Electric Cars a Mixed Bag in First Front-Corner Crash Tests
Results were so-so for two small electric car models that underwent their first-ever front-corner crash tests, according to a recent Insurance Institute for Highway Safety (IIHS) report.
The plug-in hybrid Chevrolet Volt got an “acceptable” rating, and the EV Nissan Leaf got a “poor” rating in the “small overlap test,” which was designed to be tougher than other crash tests conducted by the IIHS. The small overlap assesses frontal collisions between a vehicle’s corner and objects like light poles.
The Volt and Leaf are the first electric models tested by the small overlap crash. Since its introduction in 2012, the test has stumped a handful of car models and types, especially smaller-sized vehicles.
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“Electric vehicles have a unique challenge in the small overlap test because of their heavy batteries,” Joe Nolan, senior vice president for vehicle research at IIHS, said in a statement. “The Volt performed reasonably well, earning an acceptable rating, while the Leaf struggled.”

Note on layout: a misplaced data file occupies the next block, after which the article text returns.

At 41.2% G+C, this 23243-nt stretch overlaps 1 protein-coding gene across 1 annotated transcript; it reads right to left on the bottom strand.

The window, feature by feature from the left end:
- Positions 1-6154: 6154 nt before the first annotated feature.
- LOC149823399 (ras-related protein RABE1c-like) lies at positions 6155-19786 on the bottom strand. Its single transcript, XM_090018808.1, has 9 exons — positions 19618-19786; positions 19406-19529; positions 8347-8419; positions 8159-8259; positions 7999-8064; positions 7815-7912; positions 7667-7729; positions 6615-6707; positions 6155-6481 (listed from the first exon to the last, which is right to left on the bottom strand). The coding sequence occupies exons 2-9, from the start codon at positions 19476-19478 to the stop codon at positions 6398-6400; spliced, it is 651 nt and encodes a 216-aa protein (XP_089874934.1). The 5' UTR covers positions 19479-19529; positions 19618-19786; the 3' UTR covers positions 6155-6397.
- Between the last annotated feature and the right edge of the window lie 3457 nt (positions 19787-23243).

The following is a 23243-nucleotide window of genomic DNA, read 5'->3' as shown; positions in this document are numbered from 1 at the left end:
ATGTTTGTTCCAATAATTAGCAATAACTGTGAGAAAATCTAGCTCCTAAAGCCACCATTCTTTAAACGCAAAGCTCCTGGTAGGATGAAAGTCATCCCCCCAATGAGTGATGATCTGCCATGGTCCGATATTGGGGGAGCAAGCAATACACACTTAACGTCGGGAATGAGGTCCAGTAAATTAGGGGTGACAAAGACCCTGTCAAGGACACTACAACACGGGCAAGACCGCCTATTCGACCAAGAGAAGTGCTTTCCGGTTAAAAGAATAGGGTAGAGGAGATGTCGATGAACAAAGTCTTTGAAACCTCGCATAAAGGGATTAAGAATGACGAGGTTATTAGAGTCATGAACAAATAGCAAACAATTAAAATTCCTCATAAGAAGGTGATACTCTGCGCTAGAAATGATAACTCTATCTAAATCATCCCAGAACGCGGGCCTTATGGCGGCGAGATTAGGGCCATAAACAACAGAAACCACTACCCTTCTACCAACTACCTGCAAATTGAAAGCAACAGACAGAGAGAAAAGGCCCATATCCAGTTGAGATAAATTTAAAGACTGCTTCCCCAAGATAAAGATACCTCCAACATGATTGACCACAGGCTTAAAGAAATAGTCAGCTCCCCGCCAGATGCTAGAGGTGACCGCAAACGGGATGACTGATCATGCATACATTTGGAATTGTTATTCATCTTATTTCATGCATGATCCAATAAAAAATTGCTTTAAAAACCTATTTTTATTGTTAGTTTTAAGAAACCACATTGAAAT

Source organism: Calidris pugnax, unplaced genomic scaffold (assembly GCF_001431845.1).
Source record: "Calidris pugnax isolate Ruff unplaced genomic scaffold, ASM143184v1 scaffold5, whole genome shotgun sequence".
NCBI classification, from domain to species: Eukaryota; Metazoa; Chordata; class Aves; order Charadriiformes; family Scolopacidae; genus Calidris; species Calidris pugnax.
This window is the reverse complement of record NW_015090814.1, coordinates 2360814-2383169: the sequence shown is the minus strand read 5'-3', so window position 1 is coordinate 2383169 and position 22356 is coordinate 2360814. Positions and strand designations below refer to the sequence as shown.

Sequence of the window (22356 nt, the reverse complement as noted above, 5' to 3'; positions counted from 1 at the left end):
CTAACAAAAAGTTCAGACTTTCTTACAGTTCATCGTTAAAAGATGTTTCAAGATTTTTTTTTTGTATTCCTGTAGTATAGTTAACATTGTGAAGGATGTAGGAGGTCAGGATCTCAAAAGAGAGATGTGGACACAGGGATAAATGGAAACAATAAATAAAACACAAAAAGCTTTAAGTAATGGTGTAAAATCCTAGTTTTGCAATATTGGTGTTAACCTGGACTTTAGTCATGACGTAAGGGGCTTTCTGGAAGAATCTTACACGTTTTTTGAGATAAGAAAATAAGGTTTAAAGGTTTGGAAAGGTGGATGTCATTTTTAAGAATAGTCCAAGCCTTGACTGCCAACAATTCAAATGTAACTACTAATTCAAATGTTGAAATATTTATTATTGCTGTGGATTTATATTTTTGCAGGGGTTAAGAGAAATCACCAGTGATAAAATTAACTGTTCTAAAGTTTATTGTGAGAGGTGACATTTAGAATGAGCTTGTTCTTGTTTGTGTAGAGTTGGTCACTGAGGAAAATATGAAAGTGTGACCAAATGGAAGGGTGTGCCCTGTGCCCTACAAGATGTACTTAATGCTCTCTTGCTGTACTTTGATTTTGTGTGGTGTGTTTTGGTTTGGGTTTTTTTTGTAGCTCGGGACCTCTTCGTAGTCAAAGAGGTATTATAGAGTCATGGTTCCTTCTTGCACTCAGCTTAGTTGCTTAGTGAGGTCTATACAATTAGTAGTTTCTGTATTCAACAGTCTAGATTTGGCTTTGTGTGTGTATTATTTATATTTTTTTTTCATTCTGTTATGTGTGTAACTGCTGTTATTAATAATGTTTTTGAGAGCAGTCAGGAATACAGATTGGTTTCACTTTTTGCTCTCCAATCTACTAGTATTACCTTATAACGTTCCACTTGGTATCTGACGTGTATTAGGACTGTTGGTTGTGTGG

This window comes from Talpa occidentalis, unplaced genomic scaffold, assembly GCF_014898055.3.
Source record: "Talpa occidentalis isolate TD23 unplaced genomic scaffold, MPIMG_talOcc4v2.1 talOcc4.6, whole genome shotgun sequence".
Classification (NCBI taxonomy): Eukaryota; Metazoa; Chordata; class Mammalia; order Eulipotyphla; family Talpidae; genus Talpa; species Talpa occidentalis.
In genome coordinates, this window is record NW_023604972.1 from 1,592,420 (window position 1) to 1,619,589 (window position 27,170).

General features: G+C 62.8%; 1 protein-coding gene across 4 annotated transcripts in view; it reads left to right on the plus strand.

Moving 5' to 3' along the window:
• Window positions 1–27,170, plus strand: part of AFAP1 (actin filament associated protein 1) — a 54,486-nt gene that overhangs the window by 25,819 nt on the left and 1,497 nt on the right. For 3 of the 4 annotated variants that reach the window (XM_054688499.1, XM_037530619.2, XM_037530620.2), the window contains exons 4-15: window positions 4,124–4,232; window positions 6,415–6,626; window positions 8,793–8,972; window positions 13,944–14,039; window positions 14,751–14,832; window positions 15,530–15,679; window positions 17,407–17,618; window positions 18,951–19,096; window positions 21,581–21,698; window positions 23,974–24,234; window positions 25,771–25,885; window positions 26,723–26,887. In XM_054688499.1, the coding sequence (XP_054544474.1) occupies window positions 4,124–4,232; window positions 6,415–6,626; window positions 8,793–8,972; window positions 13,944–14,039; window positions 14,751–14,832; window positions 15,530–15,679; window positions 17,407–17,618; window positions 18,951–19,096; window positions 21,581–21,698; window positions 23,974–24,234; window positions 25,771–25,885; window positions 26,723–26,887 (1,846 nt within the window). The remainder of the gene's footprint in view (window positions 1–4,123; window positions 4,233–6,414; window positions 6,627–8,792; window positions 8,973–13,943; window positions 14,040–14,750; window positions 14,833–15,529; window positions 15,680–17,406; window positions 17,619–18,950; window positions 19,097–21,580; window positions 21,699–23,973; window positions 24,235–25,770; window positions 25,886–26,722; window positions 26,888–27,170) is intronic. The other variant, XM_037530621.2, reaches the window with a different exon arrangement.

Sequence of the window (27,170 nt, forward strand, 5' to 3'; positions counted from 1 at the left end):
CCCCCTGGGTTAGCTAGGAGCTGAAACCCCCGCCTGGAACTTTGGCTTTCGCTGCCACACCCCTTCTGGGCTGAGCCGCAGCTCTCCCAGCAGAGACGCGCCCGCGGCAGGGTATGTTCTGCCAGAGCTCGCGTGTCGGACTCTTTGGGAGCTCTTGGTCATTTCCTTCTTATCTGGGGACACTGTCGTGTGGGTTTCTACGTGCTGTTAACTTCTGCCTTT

The Volt showed low risk of significant injuries because the driver compartment “maintained reasonably well” in the crash test, according to the Institute.
The Leaf, however, was a different story. In the crash test, the Institute said, several areas of the car were “pushed back” into the driver compartment that could result in injuries to the driver’s left leg.
The Volt model, which has the option of a forward-collision warning system, was the only one of the group to get a 2014 TOP SAFETY PICK + award.
The two electric cars were part of a crop of 12 small car models recently tested by the Institute.
The Mini Cooper Countryman was the only car model to get the Institute’s highest overall rating of “good.” It was also a Top Safety Pick. Here is the listing of the car models that were awarded Top Safety Picks:
- Mini Cooper Countryman
- Ford C-Max Hybrid
- Mitsubishi Lancer
- Scion FR-S
- Subaru BRZ
Photo courtesy of Kārlis Dambrāns